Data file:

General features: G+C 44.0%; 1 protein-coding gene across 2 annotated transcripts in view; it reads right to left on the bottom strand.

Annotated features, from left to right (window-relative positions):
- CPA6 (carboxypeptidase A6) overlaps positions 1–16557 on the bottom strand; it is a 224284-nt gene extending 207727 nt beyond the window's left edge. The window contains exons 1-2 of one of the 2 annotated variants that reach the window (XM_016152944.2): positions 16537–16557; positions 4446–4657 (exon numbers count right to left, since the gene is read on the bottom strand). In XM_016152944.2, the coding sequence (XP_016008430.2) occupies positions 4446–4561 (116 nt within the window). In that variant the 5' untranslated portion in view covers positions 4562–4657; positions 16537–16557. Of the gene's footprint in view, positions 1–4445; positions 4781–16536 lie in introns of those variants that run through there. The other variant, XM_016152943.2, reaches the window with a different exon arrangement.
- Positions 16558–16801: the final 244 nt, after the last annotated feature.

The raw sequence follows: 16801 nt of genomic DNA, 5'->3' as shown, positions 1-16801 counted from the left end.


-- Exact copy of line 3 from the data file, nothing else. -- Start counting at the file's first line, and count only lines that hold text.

- CPA6 (carboxypeptidase A6) overlaps positions 1–16557 on the bottom strand; it is a 224284-nt gene extending 207727 nt beyond the window's left edge. The window contains exons 1-2 of one of the 2 annotated variants that reach the window (XM_016152944.2): positions 16537–16557; positions 4446–4657 (exon numbers count right to left, since the gene is read on the bottom strand). In XM_016152944.2, the coding sequence (XP_016008430.2) occupies positions 4446–4561 (116 nt within the window). In that variant the 5' untranslated portion in view covers positions 4562–4657; positions 16537–16557. Of the gene's footprint in view, positions 1–4445; positions 4781–16536 lie in introns of those variants that run through there. The other variant, XM_016152943.2, reaches the window with a different exon arrangement.